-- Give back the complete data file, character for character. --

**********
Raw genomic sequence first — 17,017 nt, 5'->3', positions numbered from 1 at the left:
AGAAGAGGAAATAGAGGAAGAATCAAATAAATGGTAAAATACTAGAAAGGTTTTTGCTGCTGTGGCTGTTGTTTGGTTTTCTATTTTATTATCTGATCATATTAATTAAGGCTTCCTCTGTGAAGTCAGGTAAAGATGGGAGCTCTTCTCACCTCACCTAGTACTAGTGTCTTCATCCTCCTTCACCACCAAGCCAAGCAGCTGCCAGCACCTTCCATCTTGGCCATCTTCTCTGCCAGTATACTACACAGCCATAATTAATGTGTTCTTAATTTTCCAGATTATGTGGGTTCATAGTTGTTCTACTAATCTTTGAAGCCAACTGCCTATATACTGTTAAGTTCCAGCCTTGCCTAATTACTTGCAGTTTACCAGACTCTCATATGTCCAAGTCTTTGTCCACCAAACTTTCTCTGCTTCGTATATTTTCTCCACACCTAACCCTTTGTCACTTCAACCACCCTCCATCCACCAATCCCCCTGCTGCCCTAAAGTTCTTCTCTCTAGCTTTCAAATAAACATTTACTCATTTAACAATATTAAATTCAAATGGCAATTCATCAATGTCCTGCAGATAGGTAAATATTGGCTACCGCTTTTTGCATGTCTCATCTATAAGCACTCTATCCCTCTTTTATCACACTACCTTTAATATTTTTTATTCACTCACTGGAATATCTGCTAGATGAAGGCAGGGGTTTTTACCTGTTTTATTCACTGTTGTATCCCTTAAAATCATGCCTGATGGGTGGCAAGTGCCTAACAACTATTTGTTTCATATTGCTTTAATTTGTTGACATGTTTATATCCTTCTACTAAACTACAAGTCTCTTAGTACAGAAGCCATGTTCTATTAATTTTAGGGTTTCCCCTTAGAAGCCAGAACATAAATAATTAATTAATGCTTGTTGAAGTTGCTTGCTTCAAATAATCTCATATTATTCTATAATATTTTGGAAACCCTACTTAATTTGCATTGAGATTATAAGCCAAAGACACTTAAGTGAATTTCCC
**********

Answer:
Raw genomic sequence first — 17,017 nt, 5'->3', positions numbered from 1 at the left:
AGAAGAGGAAATAGAGGAAGAATCAAATAAATGGTAAAATACTAGAAAGGTTTTTGCTGCTGTGGCTGTTGTTTGGTTTTCTATTTTATTATCTGATCATATTAATTAAGGCTTCCTCTGTGAAGTCAGGTAAAGATGGGAGCTCTTCTCACCTCACCTAGTACTAGTGTCTTCATCCTCCTTCACCACCAAGCCAAGCAGCTGCCAGCACCTTCCATCTTGGCCATCTTCTCTGCCAGTATACTACACAGCCATAATTAATGTGTTCTTAATTTTCCAGATTATGTGGGTTCATAGTTGTTCTACTAATCTTTGAAGCCAACTGCCTATATACTGTTAAGTTCCAGCCTTGCCTAATTACTTGCAGTTTACCAGACTCTCATATGTCCAAGTCTTTGTCCACCAAACTTTCTCTGCTTCGTATATTTTCTCCACACCTAACCCTTTGTCACTTCAACCACCCTCCATCCACCAATCCCCCTGCTGCCCTAAAGTTCTTCTCTCTAGCTTTCAAATAAACATTTACTCATTTAACAATATTAAATTCAAATGGCAATTCATCAATGTCCTGCAGATAGGTAAATATTGGCTACCGCTTTTTGCATGTCTCATCTATAAGCACTCTATCCCTCTTTTATCACACTACCTTTAATATTTTTTATTCACTCACTGGAATATCTGCTAGATGAAGGCAGGGGTTTTTACCTGTTTTATTCACTGTTGTATCCCTTAAAATCATGCCTGATGGGTGGCAAGTGCCTAACAACTATTTGTTTCATATTGCTTTAATTTGTTGACATGTTTATATCCTTCTACTAAACTACAAGTCTCTTAGTACAGAAGCCATGTTCTATTAATTTTAGGGTTTCCCCTTAGAAGCCAGAACATAAATAATTAATTAATGCTTGTTGAAGTTGCTTGCTTCAAATAATCTCATATTATTCTATAATATTTTGGAAACCCTACTTAATTTGCATTGAGATTATAAGCCAAAGACACTTAAGTGAATTTCCC